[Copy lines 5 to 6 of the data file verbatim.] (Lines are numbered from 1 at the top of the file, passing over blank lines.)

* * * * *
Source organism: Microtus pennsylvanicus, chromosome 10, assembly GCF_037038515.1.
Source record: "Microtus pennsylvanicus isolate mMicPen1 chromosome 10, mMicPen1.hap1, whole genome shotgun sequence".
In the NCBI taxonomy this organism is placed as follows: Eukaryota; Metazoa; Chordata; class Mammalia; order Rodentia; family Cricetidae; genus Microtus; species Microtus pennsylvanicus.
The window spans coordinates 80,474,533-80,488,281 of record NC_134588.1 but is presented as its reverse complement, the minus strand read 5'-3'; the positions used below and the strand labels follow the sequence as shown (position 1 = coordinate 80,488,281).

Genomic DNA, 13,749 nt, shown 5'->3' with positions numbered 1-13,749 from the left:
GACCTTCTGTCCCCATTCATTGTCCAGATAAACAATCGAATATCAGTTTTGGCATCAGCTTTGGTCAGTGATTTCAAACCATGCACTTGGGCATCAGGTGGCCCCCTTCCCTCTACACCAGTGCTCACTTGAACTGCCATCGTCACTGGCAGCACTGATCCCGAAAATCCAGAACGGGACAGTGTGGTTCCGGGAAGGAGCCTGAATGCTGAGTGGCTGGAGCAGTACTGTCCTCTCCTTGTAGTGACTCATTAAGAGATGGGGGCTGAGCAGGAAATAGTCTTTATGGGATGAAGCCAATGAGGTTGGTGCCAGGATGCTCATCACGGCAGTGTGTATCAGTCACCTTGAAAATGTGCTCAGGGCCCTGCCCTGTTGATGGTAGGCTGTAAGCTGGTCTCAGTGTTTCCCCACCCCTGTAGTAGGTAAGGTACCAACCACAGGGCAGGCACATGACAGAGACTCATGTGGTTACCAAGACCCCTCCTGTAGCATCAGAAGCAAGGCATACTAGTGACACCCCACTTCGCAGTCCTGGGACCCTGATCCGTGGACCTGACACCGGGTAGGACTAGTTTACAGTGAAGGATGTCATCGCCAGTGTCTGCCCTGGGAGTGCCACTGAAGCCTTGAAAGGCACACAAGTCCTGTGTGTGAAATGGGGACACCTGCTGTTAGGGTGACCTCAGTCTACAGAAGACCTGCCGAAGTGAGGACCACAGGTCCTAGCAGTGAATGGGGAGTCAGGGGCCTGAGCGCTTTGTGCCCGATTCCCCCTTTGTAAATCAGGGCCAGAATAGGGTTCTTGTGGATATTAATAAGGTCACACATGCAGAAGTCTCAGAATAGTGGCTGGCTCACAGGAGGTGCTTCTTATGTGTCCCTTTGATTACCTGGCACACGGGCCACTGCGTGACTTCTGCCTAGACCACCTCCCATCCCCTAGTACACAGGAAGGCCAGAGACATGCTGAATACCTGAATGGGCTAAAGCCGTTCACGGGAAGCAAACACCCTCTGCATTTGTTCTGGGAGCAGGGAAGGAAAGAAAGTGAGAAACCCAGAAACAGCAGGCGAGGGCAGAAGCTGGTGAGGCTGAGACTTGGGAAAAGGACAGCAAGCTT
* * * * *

Genomic DNA, 13,749 nt, shown 5'->3' with positions numbered 1-13,749 from the left:
GACCTTCTGTCCCCATTCATTGTCCAGATAAACAATCGAATATCAGTTTTGGCATCAGCTTTGGTCAGTGATTTCAAACCATGCACTTGGGCATCAGGTGGCCCCCTTCCCTCTACACCAGTGCTCACTTGAACTGCCATCGTCACTGGCAGCACTGATCCCGAAAATCCAGAACGGGACAGTGTGGTTCCGGGAAGGAGCCTGAATGCTGAGTGGCTGGAGCAGTACTGTCCTCTCCTTGTAGTGACTCATTAAGAGATGGGGGCTGAGCAGGAAATAGTCTTTATGGGATGAAGCCAATGAGGTTGGTGCCAGGATGCTCATCACGGCAGTGTGTATCAGTCACCTTGAAAATGTGCTCAGGGCCCTGCCCTGTTGATGGTAGGCTGTAAGCTGGTCTCAGTGTTTCCCCACCCCTGTAGTAGGTAAGGTACCAACCACAGGGCAGGCACATGACAGAGACTCATGTGGTTACCAAGACCCCTCCTGTAGCATCAGAAGCAAGGCATACTAGTGACACCCCACTTCGCAGTCCTGGGACCCTGATCCGTGGACCTGACACCGGGTAGGACTAGTTTACAGTGAAGGATGTCATCGCCAGTGTCTGCCCTGGGAGTGCCACTGAAGCCTTGAAAGGCACACAAGTCCTGTGTGTGAAATGGGGACACCTGCTGTTAGGGTGACCTCAGTCTACAGAAGACCTGCCGAAGTGAGGACCACAGGTCCTAGCAGTGAATGGGGAGTCAGGGGCCTGAGCGCTTTGTGCCCGATTCCCCCTTTGTAAATCAGGGCCAGAATAGGGTTCTTGTGGATATTAATAAGGTCACACATGCAGAAGTCTCAGAATAGTGGCTGGCTCACAGGAGGTGCTTCTTATGTGTCCCTTTGATTACCTGGCACACGGGCCACTGCGTGACTTCTGCCTAGACCACCTCCCATCCCCTAGTACACAGGAAGGCCAGAGACATGCTGAATACCTGAATGGGCTAAAGCCGTTCACGGGAAGCAAACACCCTCTGCATTTGTTCTGGGAGCAGGGAAGGAAAGAAAGTGAGAAACCCAGAAACAGCAGGCGAGGGCAGAAGCTGGTGAGGCTGAGACTTGGGAAAAGGACAGCAAGCTT